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Thread: Sorbothane for speaker isolation.

  1. #1
    Join Date: Jun 2016

    Location: Surfside Beach usa

    Posts: 128
    I'm charles.

    Default Sorbothane for speaker isolation.

    Just like to share my findings re sorbothane. I've recently moved to a house with a cross base floor i.e. wooden suspended, from a house with a concrete floor. I was quite happy with sound from my Spendor SP2/3r2 on concrete with Something Solid spiked stands. Moving to suspended floored house and bass was less defined - midrange a little coloured, if you will - top end still as good as before. Researched problem. There are some quite expensive sorbothane spike shoes out there but I think I've cracked it for little money. Already had spike shoes - think they were around 15 for 8. I have now purchased 8 'Isolate It' sorbothane discs same diameter as shoes which are 1" and 70 duro.I have a new floor and I've read reports of Sorbothane possibly marking floors so I simply stuck those felt type circular floor protectors on bottom of each sorbothane disc. So I have spike shoe then sorbothane disc then floor protector. Cost of sorbothane (8) - $16. Improvement? Bass is definitely better defined than before - distinct and controlled. Midrange is beautifully natural - less colouration. No change in top end (which was fine even on suspended floor). Thought I'd share this with you all.

  2. #2
    Join Date: May 2008

    Location: A Strangely Isolated Place in Suffolk with far away trains passing by...

    Posts: 14,560
    I'm David.


    I come from the period when we 'spiked' everything as solid coupling was supposed to be better for all occasions! I was shaken a bit when I discovered that spiking the stands made eff-all difference to my geriatric talking-box Spendors (original 'BBC-style boxes were far more resonant than current BBC-derived models) and the wonderful ATC actives I had were too heavy to even consider spikes - plonk in place and they don't move ...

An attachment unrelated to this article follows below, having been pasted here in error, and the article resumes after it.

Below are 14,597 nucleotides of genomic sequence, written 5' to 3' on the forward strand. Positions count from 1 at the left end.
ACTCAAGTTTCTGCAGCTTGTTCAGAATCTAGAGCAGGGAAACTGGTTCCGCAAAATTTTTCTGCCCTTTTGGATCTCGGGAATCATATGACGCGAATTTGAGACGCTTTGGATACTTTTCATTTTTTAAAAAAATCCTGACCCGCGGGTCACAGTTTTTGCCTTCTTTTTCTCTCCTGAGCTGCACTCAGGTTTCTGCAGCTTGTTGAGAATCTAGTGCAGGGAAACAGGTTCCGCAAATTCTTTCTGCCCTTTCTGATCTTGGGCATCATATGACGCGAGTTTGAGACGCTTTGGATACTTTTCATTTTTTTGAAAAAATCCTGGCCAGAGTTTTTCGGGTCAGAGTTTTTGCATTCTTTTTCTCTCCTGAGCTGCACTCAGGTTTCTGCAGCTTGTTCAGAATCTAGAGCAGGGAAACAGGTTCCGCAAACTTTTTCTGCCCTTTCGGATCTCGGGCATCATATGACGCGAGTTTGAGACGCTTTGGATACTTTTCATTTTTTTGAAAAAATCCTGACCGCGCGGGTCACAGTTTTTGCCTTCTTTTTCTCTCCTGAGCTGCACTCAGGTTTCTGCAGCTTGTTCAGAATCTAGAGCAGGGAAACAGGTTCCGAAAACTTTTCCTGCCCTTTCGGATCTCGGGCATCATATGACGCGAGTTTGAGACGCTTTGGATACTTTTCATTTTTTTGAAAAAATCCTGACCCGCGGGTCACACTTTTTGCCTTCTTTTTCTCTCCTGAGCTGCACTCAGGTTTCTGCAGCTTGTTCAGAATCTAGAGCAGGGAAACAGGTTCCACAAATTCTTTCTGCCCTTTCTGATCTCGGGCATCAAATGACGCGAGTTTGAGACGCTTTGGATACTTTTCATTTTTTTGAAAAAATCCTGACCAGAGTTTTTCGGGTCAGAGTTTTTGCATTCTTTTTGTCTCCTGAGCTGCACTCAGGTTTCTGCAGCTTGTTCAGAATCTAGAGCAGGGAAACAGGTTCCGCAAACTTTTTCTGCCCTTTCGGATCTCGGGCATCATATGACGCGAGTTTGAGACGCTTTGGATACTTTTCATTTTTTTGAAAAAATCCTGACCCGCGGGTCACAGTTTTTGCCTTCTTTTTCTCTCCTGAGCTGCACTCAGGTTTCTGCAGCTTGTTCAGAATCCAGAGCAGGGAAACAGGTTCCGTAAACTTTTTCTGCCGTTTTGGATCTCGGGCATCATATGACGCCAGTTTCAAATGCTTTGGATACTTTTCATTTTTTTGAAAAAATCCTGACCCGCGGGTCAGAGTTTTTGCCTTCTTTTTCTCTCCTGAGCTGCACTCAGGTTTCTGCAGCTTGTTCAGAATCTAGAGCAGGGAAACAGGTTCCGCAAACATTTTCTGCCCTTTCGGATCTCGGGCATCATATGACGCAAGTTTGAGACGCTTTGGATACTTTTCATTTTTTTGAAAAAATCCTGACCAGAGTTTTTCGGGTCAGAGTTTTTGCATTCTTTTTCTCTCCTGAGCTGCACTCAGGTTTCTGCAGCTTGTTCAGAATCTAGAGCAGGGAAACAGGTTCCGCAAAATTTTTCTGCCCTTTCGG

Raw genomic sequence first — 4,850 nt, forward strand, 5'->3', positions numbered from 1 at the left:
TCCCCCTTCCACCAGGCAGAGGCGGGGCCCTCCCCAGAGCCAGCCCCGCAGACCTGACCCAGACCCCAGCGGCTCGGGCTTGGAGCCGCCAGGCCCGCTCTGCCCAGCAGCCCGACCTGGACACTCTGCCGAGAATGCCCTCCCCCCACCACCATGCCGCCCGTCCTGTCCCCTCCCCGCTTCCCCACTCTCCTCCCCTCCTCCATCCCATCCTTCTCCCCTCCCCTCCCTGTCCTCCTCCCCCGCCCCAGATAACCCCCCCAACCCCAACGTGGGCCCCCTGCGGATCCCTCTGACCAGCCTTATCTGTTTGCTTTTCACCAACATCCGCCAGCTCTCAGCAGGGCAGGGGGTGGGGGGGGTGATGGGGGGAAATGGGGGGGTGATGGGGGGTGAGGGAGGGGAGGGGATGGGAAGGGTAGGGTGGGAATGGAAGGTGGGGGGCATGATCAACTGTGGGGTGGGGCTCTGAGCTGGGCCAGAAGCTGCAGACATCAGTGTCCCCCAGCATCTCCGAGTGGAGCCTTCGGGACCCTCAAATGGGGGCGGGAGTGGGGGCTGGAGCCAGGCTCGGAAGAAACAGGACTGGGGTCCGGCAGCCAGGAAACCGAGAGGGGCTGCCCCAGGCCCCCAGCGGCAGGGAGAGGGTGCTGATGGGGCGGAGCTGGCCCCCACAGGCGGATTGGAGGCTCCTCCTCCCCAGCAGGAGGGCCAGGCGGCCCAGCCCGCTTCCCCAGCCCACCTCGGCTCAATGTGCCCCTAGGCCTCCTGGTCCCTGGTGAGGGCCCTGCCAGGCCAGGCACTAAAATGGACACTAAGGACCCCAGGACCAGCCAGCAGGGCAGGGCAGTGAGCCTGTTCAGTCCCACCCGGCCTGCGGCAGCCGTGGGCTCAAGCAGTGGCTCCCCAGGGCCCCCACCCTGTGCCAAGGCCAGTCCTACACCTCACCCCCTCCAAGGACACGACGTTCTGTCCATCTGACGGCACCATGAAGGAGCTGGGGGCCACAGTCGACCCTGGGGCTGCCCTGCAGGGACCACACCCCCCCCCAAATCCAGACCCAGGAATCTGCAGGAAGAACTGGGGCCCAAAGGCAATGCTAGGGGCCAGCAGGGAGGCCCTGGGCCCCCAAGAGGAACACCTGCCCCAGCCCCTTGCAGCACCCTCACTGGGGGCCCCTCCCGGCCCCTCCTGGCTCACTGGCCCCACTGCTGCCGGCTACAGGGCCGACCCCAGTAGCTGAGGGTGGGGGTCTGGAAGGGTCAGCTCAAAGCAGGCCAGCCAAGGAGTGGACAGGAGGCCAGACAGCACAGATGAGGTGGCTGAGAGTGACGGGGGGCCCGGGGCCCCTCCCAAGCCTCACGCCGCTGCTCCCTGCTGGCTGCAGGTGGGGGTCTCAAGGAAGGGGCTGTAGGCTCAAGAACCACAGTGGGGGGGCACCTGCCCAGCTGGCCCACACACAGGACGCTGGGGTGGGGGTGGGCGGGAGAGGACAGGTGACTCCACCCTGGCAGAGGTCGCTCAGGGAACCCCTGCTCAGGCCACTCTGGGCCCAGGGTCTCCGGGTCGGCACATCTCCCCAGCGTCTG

My 'conditioning' does tend to generally recommend minimal cabinet movement in a loudspeaker, but if the sorbothane pads work for you and help you appreciate the reproduced music more as 'music' rather than a 'High Fidelity Sound' (I regard it as 'suspending disbelief), then go for it
    Tear down these walls; Cut the ties that held me
    Crying out at the top of my voice; Tell me now if you can hear me

  3. #3
    Join Date: Aug 2008

    Location: Suffolk, UK

    Posts: 1,474
    I'm Paul.


    I think there is no good or bad method as such. I think its all about mass, weight, construction and resonant frequencies. The issue is its not really possible for us (the general hifi'er) to calculate what compliance, weight, etc. we would need for the particular route of isolation chosen to solve the issue. What might work perfectly for some people may not work so well for others. Often with our only option is to shotgun test a particular form of isolation it can lead to very differing opinions to what is effective, or not.

    What we do often agree on is isolation does help a lot, it's just trying to work out what you need for any particular set up that's the noodle cooker.

  4. #4
    Join Date: Apr 2012

    Location: Southall, West London

    Posts: 41,249
    I'm Geoff.


    Quote Originally Posted by RothwellAudio View Post
    Anyway, the point I'm trying to make is that DIYers shouldn't be put off by lack of data to perform calculations. Sometimes calculations aren't necessary.
    Damn right.

    For instance, I've been told many times that you can't build a speaker without using TS Parameters. That's all very well, but I generally use vintage drivers for which such info is not available. I rely on old principles, educated guesses and what limited data can be found.

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